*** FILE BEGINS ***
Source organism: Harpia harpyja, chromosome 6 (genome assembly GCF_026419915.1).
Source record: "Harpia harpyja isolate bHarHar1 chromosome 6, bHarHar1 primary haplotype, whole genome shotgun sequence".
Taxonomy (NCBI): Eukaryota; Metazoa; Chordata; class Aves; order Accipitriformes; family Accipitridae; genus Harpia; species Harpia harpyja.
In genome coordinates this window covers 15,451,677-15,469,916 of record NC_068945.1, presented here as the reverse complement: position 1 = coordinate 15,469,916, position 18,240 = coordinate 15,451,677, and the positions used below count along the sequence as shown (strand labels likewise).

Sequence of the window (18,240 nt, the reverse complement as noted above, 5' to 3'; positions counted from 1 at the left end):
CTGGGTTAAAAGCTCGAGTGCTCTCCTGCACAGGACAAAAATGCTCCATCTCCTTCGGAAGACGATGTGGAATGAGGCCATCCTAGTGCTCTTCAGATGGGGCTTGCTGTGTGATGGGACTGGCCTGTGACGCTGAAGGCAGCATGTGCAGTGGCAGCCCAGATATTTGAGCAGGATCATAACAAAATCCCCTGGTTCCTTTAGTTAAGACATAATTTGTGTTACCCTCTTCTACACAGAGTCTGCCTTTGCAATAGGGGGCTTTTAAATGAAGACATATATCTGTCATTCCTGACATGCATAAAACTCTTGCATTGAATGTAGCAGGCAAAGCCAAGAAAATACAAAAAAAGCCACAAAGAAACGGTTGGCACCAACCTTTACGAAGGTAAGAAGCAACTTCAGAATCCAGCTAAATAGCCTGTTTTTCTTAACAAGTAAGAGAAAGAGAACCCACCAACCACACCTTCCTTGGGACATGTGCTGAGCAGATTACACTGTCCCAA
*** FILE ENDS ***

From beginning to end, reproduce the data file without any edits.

Source organism: Harpia harpyja, chromosome 6 (genome assembly GCF_026419915.1).
Source record: "Harpia harpyja isolate bHarHar1 chromosome 6, bHarHar1 primary haplotype, whole genome shotgun sequence".
Taxonomy (NCBI): Eukaryota; Metazoa; Chordata; class Aves; order Accipitriformes; family Accipitridae; genus Harpia; species Harpia harpyja.
In genome coordinates this window covers 15,451,677-15,469,916 of record NC_068945.1, presented here as the reverse complement: position 1 = coordinate 15,469,916, position 18,240 = coordinate 15,451,677, and the positions used below count along the sequence as shown (strand labels likewise).

Sequence of the window (18,240 nt, the reverse complement as noted above, 5' to 3'; positions counted from 1 at the left end):
CTGGGTTAAAAGCTCGAGTGCTCTCCTGCACAGGACAAAAATGCTCCATCTCCTTCGGAAGACGATGTGGAATGAGGCCATCCTAGTGCTCTTCAGATGGGGCTTGCTGTGTGATGGGACTGGCCTGTGACGCTGAAGGCAGCATGTGCAGTGGCAGCCCAGATATTTGAGCAGGATCATAACAAAATCCCCTGGTTCCTTTAGTTAAGACATAATTTGTGTTACCCTCTTCTACACAGAGTCTGCCTTTGCAATAGGGGGCTTTTAAATGAAGACATATATCTGTCATTCCTGACATGCATAAAACTCTTGCATTGAATGTAGCAGGCAAAGCCAAGAAAATACAAAAAAAGCCACAAAGAAACGGTTGGCACCAACCTTTACGAAGGTAAGAAGCAACTTCAGAATCCAGCTAAATAGCCTGTTTTTCTTAACAAGTAAGAGAAAGAGAACCCACCAACCACACCTTCCTTGGGACATGTGCTGAGCAGATTACACTGTCCCAA